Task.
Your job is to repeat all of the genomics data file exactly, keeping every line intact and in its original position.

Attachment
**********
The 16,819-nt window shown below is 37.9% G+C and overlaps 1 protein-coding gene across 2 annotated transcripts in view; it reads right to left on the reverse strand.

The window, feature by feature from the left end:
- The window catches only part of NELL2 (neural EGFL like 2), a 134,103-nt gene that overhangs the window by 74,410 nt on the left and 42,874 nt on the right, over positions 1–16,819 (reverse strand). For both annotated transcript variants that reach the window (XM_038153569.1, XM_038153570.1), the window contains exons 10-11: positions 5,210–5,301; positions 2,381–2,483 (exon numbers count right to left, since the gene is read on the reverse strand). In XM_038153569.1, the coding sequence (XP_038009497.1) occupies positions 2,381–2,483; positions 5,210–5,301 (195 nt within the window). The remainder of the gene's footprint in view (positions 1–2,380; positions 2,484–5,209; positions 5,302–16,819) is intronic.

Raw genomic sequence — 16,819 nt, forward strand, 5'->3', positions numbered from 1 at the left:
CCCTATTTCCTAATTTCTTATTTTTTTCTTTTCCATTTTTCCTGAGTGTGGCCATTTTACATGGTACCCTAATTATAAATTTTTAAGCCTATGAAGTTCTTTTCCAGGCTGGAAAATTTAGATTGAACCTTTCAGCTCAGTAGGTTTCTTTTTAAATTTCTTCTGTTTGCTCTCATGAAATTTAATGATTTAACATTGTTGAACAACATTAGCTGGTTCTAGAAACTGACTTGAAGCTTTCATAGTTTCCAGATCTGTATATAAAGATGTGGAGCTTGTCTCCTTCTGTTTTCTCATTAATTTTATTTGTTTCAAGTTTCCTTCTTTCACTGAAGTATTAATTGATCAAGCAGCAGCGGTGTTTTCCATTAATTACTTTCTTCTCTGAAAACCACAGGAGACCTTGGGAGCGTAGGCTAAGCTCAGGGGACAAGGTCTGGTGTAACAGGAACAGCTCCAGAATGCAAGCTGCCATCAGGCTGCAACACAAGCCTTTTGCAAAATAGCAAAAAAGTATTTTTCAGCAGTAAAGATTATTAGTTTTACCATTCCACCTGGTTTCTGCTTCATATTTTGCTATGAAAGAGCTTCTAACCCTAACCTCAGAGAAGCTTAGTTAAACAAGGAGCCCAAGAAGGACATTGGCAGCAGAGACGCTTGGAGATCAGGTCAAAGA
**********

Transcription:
The 16,819-nt window shown below is 37.9% G+C and overlaps 1 protein-coding gene across 2 annotated transcripts in view; it reads right to left on the reverse strand.

The window, feature by feature from the left end:
- The window catches only part of NELL2 (neural EGFL like 2), a 134,103-nt gene that overhangs the window by 74,410 nt on the left and 42,874 nt on the right, over positions 1–16,819 (reverse strand). For both annotated transcript variants that reach the window (XM_038153569.1, XM_038153570.1), the window contains exons 10-11: positions 5,210–5,301; positions 2,381–2,483 (exon numbers count right to left, since the gene is read on the reverse strand). In XM_038153569.1, the coding sequence (XP_038009497.1) occupies positions 2,381–2,483; positions 5,210–5,301 (195 nt within the window). The remainder of the gene's footprint in view (positions 1–2,380; positions 2,484–5,209; positions 5,302–16,819) is intronic.

Raw genomic sequence — 16,819 nt, forward strand, 5'->3', positions numbered from 1 at the left:
CCCTATTTCCTAATTTCTTATTTTTTTCTTTTCCATTTTTCCTGAGTGTGGCCATTTTACATGGTACCCTAATTATAAATTTTTAAGCCTATGAAGTTCTTTTCCAGGCTGGAAAATTTAGATTGAACCTTTCAGCTCAGTAGGTTTCTTTTTAAATTTCTTCTGTTTGCTCTCATGAAATTTAATGATTTAACATTGTTGAACAACATTAGCTGGTTCTAGAAACTGACTTGAAGCTTTCATAGTTTCCAGATCTGTATATAAAGATGTGGAGCTTGTCTCCTTCTGTTTTCTCATTAATTTTATTTGTTTCAAGTTTCCTTCTTTCACTGAAGTATTAATTGATCAAGCAGCAGCGGTGTTTTCCATTAATTACTTTCTTCTCTGAAAACCACAGGAGACCTTGGGAGCGTAGGCTAAGCTCAGGGGACAAGGTCTGGTGTAACAGGAACAGCTCCAGAATGCAAGCTGCCATCAGGCTGCAACACAAGCCTTTTGCAAAATAGCAAAAAAGTATTTTTCAGCAGTAAAGATTATTAGTTTTACCATTCCACCTGGTTTCTGCTTCATATTTTGCTATGAAAGAGCTTCTAACCCTAACCTCAGAGAAGCTTAGTTAAACAAGGAGCCCAAGAAGGACATTGGCAGCAGAGACGCTTGGAGATCAGGTCAAAGA